Most stroke victims will admit that the most debilitating handicap that they face is loss of speech. Being cut off from the world is a frightening experience. I was lucky that I was saved from the feeling of being buried alive by the communication system that Jaya devised.
But saying the words alone without any non-verbal accompaniment sometimes doesn't convey the exact meaning that I had in mind. Although the role of non-verbal communication is not as great as it was thought earlier, it is undeniable that it plays a major role in enhancing the efficacy of the verbal channel. Gestures convey important information and it is also suggested that it might help us think.
My lack of voluntary hand movements and absence of cues like tone and stress hamper my efforts to convey the exact meaning of some sentences. "Bring the book" can be said casually, with anger, with urgency or with some other emotion but these are not possible for me.
I do have a sort of non-verbal communication. When I get angry or excited, my muscles get stiff, my limbs start shivering and I get paroxysms of cough. Onlookers think I am having some medical problem and wonder why folks at home are not worried. My reactions for both anger and excitement are quite similar so some people think I am getting angry when I am really excited.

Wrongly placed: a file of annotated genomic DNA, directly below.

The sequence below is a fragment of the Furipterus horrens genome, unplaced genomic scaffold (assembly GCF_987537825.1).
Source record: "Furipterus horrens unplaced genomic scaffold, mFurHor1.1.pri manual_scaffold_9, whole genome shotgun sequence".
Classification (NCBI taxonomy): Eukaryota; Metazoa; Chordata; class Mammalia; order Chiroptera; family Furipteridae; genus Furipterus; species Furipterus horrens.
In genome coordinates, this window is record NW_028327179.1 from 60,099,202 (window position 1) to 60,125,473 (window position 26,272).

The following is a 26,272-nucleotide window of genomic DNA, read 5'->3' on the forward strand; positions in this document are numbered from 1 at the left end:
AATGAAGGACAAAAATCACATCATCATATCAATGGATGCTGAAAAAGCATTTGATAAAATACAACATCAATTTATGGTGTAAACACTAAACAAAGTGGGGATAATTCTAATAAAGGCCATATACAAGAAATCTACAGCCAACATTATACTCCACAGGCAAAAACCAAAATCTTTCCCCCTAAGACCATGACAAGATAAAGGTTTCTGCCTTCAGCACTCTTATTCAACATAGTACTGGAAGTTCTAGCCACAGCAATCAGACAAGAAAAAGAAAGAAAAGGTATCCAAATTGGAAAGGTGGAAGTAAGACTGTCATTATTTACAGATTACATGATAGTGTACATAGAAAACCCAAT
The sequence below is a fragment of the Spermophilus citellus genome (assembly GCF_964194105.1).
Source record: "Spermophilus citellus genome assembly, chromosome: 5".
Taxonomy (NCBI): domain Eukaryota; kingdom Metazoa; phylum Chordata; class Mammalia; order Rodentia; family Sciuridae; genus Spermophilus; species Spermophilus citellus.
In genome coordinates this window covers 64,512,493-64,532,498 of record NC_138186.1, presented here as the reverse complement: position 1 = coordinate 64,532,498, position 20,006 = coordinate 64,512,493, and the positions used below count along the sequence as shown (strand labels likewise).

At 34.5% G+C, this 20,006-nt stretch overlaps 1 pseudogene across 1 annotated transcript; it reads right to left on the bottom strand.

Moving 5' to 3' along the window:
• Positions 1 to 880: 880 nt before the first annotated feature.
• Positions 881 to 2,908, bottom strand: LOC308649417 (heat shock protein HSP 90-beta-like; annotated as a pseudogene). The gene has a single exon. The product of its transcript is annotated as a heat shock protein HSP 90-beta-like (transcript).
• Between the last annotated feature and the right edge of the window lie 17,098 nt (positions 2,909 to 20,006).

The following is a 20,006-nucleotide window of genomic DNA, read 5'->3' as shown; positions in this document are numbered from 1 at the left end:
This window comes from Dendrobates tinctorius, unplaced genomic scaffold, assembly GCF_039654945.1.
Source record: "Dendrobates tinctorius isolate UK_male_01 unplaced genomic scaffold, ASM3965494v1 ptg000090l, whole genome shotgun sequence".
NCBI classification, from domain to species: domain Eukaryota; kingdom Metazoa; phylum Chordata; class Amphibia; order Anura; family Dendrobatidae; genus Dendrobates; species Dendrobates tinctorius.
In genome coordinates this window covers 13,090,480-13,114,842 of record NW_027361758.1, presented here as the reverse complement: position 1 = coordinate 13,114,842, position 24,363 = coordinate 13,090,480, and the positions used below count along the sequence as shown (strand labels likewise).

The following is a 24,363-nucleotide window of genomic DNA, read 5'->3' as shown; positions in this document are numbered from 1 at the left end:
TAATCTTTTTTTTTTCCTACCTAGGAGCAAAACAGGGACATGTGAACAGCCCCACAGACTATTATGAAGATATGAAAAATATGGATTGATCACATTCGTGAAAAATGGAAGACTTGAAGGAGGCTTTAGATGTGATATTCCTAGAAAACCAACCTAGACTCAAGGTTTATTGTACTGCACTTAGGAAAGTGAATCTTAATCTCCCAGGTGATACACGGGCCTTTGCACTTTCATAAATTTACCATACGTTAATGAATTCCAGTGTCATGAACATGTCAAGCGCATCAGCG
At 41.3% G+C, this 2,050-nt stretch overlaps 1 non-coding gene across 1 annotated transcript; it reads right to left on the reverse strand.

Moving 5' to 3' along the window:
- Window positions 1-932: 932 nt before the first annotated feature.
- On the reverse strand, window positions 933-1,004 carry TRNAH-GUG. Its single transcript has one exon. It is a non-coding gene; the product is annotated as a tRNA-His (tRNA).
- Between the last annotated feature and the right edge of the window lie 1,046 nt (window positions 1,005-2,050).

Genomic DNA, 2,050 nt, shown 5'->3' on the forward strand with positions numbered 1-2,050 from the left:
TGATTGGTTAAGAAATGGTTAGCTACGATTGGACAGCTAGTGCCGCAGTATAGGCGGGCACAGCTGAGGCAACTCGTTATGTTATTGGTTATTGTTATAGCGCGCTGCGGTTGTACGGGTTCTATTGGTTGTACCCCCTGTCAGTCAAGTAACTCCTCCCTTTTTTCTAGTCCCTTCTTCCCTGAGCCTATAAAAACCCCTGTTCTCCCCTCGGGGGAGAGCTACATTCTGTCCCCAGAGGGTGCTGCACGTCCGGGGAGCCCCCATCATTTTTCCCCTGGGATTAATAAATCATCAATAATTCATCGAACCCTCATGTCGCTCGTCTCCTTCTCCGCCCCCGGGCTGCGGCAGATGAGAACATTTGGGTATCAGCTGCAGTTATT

I also find it difficult to immediately change my expressions so, for example, if someone has cracked a joke and shifted to talking about some serious matter, I will still be laughing about the joke when a serious expression would have been more appropriate for the matter currently being discussed. He will wonder why I am laughing when he is talking about a bereavement.
These reactions are invlountary and can be controlled only if I sit quietly without saying anything. A person who is not familiar with my quirks is likely to be misled by them.